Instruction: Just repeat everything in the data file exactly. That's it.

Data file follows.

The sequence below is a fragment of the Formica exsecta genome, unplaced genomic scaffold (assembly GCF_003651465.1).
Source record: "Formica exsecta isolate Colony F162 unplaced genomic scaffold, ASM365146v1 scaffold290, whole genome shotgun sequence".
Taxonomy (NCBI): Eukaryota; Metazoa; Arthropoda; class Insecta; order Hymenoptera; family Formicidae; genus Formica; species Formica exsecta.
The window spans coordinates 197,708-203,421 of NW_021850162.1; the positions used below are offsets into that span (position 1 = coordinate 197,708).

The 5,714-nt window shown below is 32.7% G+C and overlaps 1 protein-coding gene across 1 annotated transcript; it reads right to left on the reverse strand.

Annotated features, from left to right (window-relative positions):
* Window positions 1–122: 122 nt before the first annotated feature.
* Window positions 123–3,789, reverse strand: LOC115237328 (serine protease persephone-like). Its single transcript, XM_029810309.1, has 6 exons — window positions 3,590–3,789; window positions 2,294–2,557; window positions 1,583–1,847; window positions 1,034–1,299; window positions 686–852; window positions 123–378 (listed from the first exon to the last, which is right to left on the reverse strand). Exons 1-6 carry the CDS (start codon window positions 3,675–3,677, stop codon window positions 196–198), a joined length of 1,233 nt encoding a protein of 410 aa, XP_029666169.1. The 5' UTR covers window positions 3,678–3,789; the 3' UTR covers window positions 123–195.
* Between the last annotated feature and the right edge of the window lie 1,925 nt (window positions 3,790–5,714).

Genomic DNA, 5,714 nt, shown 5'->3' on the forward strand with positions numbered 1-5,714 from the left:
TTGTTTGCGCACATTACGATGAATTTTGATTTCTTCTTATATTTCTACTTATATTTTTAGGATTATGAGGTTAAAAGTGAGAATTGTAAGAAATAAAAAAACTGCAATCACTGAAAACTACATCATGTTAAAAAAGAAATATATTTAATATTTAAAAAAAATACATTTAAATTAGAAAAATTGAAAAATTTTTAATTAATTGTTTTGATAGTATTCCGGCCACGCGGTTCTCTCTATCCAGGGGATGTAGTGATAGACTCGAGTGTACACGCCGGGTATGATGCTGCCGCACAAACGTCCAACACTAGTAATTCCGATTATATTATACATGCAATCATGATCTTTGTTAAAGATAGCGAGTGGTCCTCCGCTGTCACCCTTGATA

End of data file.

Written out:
The sequence below is a fragment of the Formica exsecta genome, unplaced genomic scaffold (assembly GCF_003651465.1).
Source record: "Formica exsecta isolate Colony F162 unplaced genomic scaffold, ASM365146v1 scaffold290, whole genome shotgun sequence".
Taxonomy (NCBI): Eukaryota; Metazoa; Arthropoda; class Insecta; order Hymenoptera; family Formicidae; genus Formica; species Formica exsecta.
The window spans coordinates 197,708-203,421 of NW_021850162.1; the positions used below are offsets into that span (position 1 = coordinate 197,708).

The 5,714-nt window shown below is 32.7% G+C and overlaps 1 protein-coding gene across 1 annotated transcript; it reads right to left on the reverse strand.

Annotated features, from left to right (window-relative positions):
* Window positions 1–122: 122 nt before the first annotated feature.
* Window positions 123–3,789, reverse strand: LOC115237328 (serine protease persephone-like). Its single transcript, XM_029810309.1, has 6 exons — window positions 3,590–3,789; window positions 2,294–2,557; window positions 1,583–1,847; window positions 1,034–1,299; window positions 686–852; window positions 123–378 (listed from the first exon to the last, which is right to left on the reverse strand). Exons 1-6 carry the CDS (start codon window positions 3,675–3,677, stop codon window positions 196–198), a joined length of 1,233 nt encoding a protein of 410 aa, XP_029666169.1. The 5' UTR covers window positions 3,678–3,789; the 3' UTR covers window positions 123–195.
* Between the last annotated feature and the right edge of the window lie 1,925 nt (window positions 3,790–5,714).

Genomic DNA, 5,714 nt, shown 5'->3' on the forward strand with positions numbered 1-5,714 from the left:
TTGTTTGCGCACATTACGATGAATTTTGATTTCTTCTTATATTTCTACTTATATTTTTAGGATTATGAGGTTAAAAGTGAGAATTGTAAGAAATAAAAAAACTGCAATCACTGAAAACTACATCATGTTAAAAAAGAAATATATTTAATATTTAAAAAAAATACATTTAAATTAGAAAAATTGAAAAATTTTTAATTAATTGTTTTGATAGTATTCCGGCCACGCGGTTCTCTCTATCCAGGGGATGTAGTGATAGACTCGAGTGTACACGCCGGGTATGATGCTGCCGCACAAACGTCCAACACTAGTAATTCCGATTATATTATACATGCAATCATGATCTTTGTTAAAGATAGCGAGTGGTCCTCCGCTGTCACCCTTGATA